Waiting for New Airport Terminals

Chinedu Eze writes that the completion of the new airport terminals, expected to boost passenger capacity, is long overdue

In 2013, the Nigerian government and its Chinese counterpart deepened their diplomatic relationship when the later offered $500 million loan to Nigeria for the building of four airport terminals in Kano, Abuja, Port Harcourt and Lagos in addition to the building of international terminal for Enugu airport, which loan was earlier secured from the Chinese.

During a visit to China in July 2013 by a delegation of Ministers of the federal government, the Chinese company, Chinese Civil Engineering Construction Company (CCECC) which spearheaded the construction of the terminals in Abuja, Port Harcourt, Lagos and Kano said the project would be delivered in 20 months and work started shortly before the end of 2013.

In fact, during the delegation’s visit to China, the then President of CCECC, Yuan Li told the top government officials when they paid him a courtesy visit at the company’s headquarters in Beijing that the work would be completed in 20 months and the quality of the work to be done at the airports would be of the highest international standard comparable to similar projects executed by the company in other parts of the world.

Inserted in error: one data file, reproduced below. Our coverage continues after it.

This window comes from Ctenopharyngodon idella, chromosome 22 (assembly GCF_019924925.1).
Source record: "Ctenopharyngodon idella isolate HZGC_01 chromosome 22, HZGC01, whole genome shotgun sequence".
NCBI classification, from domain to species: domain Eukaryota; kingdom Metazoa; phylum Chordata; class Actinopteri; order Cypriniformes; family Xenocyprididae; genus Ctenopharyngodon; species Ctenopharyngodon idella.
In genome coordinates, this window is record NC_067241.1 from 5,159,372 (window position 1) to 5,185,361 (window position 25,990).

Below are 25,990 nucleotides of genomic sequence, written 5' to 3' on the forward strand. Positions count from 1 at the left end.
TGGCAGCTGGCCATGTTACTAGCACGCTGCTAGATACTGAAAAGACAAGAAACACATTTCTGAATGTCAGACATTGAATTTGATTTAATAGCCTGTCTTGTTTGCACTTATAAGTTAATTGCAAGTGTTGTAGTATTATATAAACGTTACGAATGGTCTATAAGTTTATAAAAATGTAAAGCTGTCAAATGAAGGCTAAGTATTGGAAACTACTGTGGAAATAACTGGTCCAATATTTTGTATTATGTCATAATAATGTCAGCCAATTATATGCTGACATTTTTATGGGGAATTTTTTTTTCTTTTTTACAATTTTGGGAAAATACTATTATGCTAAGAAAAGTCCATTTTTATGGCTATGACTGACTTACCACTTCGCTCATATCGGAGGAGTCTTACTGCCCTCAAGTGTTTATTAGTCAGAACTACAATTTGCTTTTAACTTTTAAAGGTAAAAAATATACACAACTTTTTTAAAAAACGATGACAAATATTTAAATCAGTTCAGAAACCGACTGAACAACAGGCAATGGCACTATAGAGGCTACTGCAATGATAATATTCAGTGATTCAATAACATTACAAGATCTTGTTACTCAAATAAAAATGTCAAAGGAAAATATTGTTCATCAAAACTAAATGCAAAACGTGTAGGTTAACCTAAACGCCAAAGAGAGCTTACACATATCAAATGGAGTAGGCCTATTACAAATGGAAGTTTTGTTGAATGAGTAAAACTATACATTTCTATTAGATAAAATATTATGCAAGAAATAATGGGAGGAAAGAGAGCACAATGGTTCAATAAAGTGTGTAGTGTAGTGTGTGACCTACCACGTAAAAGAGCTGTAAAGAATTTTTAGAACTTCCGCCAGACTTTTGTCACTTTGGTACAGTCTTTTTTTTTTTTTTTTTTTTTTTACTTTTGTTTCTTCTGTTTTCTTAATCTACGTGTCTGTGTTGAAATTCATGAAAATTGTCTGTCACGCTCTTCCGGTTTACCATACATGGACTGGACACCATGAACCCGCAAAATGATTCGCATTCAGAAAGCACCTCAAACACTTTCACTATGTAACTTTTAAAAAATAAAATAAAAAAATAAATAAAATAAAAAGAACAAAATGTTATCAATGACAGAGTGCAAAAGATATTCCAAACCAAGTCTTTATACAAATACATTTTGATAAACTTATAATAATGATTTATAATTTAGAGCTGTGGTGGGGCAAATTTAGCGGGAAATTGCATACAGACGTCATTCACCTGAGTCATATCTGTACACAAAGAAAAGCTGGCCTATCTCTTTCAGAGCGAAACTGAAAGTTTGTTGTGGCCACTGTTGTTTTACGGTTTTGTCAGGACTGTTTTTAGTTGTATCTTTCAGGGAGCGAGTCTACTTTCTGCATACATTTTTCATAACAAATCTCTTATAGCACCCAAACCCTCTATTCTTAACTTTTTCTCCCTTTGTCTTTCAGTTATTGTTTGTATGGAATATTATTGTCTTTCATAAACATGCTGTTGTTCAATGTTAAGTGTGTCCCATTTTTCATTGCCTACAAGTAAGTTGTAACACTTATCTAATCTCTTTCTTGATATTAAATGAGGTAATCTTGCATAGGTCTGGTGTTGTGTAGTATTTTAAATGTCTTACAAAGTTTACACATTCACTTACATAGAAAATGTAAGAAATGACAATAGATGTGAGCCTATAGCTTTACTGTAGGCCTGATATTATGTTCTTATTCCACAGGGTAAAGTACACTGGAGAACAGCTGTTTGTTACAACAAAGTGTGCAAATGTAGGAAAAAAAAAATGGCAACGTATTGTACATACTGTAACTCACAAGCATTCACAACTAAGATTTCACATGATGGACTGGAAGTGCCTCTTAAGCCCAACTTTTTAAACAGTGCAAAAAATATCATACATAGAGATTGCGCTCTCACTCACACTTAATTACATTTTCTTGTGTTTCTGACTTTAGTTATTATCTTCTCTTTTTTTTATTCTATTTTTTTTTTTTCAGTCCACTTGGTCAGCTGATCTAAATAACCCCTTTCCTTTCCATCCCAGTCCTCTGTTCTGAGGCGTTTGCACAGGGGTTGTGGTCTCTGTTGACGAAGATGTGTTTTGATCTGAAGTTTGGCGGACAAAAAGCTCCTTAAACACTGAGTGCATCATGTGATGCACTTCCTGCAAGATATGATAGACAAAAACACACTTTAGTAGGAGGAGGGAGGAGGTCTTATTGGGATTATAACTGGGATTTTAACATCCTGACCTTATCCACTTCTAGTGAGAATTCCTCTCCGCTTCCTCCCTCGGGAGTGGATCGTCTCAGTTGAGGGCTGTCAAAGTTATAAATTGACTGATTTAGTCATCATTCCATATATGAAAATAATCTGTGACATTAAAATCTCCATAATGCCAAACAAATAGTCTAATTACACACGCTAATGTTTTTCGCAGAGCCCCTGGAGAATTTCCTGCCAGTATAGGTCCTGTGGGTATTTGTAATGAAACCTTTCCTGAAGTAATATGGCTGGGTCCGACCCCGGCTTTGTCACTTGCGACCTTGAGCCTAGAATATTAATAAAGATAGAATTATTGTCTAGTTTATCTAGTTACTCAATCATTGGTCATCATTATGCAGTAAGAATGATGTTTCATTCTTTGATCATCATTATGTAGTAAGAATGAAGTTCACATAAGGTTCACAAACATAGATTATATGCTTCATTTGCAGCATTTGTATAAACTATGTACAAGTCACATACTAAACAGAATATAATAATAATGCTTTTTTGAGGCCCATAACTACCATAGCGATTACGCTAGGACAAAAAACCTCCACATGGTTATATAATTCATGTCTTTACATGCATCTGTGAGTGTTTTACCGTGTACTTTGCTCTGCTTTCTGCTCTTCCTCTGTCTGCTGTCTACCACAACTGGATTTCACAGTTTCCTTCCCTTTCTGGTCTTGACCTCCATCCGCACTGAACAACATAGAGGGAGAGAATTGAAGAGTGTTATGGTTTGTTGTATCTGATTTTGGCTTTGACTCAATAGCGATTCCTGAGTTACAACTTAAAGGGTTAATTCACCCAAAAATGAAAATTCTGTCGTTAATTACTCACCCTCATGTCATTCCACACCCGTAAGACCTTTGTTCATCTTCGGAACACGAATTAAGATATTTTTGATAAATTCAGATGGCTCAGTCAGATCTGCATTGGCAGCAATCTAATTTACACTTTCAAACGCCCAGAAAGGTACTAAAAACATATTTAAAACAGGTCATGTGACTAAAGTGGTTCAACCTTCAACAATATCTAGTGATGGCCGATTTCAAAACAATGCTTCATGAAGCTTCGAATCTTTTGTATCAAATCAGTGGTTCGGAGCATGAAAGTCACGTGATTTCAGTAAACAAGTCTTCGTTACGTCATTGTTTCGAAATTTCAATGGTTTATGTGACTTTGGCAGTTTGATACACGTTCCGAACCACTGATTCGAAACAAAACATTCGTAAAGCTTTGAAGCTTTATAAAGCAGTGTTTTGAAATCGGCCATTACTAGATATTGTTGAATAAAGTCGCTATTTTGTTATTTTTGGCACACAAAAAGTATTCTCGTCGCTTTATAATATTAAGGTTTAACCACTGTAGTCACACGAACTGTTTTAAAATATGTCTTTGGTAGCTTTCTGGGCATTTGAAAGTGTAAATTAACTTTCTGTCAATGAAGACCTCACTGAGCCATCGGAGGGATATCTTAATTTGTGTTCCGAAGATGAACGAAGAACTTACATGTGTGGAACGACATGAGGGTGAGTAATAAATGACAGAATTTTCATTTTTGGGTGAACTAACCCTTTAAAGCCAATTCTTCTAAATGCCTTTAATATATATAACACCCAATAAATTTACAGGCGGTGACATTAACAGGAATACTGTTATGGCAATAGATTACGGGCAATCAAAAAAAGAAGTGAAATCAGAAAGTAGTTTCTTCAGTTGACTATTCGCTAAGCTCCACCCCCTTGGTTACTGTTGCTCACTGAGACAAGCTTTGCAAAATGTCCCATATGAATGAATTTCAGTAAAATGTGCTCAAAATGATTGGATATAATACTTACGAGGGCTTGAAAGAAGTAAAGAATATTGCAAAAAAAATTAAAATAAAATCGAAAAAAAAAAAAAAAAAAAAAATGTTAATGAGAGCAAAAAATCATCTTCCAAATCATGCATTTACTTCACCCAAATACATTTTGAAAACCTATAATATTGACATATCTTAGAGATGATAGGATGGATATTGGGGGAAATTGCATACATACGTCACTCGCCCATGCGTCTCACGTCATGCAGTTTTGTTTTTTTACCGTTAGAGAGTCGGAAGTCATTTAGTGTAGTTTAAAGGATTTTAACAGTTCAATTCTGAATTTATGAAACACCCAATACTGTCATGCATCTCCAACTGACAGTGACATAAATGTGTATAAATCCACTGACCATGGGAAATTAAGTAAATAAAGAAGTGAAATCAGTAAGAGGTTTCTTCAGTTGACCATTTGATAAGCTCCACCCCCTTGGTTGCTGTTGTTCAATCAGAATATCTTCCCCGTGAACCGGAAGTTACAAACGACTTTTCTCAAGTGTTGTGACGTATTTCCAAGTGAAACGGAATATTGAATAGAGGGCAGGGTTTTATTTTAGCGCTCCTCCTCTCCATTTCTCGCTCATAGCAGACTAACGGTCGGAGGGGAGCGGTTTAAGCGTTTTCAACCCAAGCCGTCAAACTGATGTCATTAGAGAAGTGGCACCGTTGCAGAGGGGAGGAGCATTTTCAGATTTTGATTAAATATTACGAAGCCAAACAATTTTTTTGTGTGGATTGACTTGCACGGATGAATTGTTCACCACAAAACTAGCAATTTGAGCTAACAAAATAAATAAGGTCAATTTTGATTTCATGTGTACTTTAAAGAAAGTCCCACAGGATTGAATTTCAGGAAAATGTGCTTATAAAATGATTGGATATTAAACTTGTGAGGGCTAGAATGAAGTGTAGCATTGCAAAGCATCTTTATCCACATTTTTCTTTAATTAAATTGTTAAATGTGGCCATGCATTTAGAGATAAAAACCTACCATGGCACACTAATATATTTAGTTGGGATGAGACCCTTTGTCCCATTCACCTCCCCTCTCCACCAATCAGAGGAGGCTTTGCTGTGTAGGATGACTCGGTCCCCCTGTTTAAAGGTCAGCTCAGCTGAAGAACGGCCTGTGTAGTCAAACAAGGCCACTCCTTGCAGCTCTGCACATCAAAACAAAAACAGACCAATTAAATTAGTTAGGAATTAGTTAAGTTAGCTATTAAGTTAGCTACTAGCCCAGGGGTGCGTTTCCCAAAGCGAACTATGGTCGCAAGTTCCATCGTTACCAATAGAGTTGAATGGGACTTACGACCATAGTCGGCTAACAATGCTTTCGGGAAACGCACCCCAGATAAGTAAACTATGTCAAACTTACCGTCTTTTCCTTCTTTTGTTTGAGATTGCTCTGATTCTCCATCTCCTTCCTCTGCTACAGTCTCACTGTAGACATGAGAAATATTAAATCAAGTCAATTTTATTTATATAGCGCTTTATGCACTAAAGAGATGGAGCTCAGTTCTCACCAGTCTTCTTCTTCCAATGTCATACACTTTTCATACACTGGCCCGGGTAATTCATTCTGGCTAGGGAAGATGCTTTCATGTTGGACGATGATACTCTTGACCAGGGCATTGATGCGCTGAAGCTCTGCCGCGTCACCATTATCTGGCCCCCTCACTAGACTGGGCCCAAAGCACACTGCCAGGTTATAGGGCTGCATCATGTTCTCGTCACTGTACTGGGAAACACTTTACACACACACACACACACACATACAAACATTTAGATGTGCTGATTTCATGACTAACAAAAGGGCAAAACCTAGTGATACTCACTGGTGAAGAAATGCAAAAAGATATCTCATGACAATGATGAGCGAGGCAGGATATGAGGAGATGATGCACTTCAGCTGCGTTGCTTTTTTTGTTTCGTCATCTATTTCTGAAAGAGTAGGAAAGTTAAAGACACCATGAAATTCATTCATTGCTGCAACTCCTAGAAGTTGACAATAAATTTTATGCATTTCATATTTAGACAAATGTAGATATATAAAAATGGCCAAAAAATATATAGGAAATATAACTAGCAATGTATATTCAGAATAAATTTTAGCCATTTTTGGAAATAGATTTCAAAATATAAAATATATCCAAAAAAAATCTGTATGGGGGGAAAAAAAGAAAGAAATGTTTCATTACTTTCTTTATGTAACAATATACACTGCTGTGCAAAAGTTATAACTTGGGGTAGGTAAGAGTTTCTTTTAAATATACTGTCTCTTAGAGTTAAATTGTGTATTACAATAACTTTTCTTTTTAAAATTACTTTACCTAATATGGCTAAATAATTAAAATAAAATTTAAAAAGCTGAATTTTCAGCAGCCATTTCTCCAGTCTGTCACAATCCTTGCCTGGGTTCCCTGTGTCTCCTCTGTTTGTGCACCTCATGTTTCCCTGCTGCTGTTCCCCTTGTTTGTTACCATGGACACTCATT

But four years down the line, the airport terminal projects are yet to be completed; so they are more than two years behind schedule.

Some aviation inside sources told THISDAY that when a new government led by President Muhammadu Buhari took over in May 2015, there was fear that the contract would be cancelled “because the new government did not see anything good done by the past administration and it was assumed that any negotiation and contact entered into by the past administration was laden with corruption”.